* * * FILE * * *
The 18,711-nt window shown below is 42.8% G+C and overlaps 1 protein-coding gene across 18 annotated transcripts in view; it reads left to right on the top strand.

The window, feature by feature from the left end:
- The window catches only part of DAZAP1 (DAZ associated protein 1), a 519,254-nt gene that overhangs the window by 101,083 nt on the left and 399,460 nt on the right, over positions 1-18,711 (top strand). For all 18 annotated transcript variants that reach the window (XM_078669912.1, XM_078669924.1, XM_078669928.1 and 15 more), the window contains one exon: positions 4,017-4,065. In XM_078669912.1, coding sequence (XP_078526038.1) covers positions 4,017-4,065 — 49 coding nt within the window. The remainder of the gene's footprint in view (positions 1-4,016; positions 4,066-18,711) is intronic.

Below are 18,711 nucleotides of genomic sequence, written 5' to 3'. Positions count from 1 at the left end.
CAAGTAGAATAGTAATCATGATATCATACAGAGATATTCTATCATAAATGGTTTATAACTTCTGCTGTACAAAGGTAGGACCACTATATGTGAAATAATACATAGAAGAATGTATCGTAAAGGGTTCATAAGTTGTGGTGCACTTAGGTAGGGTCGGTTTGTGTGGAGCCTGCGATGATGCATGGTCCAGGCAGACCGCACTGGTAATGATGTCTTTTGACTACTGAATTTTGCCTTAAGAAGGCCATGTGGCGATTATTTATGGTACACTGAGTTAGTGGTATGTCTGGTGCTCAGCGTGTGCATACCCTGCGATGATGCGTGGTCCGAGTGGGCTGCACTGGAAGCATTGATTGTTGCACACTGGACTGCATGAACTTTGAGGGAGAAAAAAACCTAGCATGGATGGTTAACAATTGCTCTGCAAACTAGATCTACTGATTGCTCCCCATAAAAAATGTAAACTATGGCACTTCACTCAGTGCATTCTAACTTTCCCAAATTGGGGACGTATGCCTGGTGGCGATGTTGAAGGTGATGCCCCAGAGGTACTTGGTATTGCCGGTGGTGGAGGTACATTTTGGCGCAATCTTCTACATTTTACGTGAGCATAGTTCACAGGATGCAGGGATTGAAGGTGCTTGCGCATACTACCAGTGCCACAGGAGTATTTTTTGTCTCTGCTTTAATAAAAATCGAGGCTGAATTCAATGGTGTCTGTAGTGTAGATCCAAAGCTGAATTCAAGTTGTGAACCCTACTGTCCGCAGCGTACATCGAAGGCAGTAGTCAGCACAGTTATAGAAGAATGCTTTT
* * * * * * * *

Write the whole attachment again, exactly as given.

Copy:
The 18,711-nt window shown below is 42.8% G+C and overlaps 1 protein-coding gene across 18 annotated transcripts in view; it reads left to right on the top strand.

The window, feature by feature from the left end:
- The window catches only part of DAZAP1 (DAZ associated protein 1), a 519,254-nt gene that overhangs the window by 101,083 nt on the left and 399,460 nt on the right, over positions 1-18,711 (top strand). For all 18 annotated transcript variants that reach the window (XM_078669912.1, XM_078669924.1, XM_078669928.1 and 15 more), the window contains one exon: positions 4,017-4,065. In XM_078669912.1, coding sequence (XP_078526038.1) covers positions 4,017-4,065 — 49 coding nt within the window. The remainder of the gene's footprint in view (positions 1-4,016; positions 4,066-18,711) is intronic.

Below are 18,711 nucleotides of genomic sequence, written 5' to 3'. Positions count from 1 at the left end.
CAAGTAGAATAGTAATCATGATATCATACAGAGATATTCTATCATAAATGGTTTATAACTTCTGCTGTACAAAGGTAGGACCACTATATGTGAAATAATACATAGAAGAATGTATCGTAAAGGGTTCATAAGTTGTGGTGCACTTAGGTAGGGTCGGTTTGTGTGGAGCCTGCGATGATGCATGGTCCAGGCAGACCGCACTGGTAATGATGTCTTTTGACTACTGAATTTTGCCTTAAGAAGGCCATGTGGCGATTATTTATGGTACACTGAGTTAGTGGTATGTCTGGTGCTCAGCGTGTGCATACCCTGCGATGATGCGTGGTCCGAGTGGGCTGCACTGGAAGCATTGATTGTTGCACACTGGACTGCATGAACTTTGAGGGAGAAAAAAACCTAGCATGGATGGTTAACAATTGCTCTGCAAACTAGATCTACTGATTGCTCCCCATAAAAAATGTAAACTATGGCACTTCACTCAGTGCATTCTAACTTTCCCAAATTGGGGACGTATGCCTGGTGGCGATGTTGAAGGTGATGCCCCAGAGGTACTTGGTATTGCCGGTGGTGGAGGTACATTTTGGCGCAATCTTCTACATTTTACGTGAGCATAGTTCACAGGATGCAGGGATTGAAGGTGCTTGCGCATACTACCAGTGCCACAGGAGTATTTTTTGTCTCTGCTTTAATAAAAATCGAGGCTGAATTCAATGGTGTCTGTAGTGTAGATCCAAAGCTGAATTCAAGTTGTGAACCCTACTGTCCGCAGCGTACATCGAAGGCAGTAGTCAGCACAGTTATAGAAGAATGCTTTT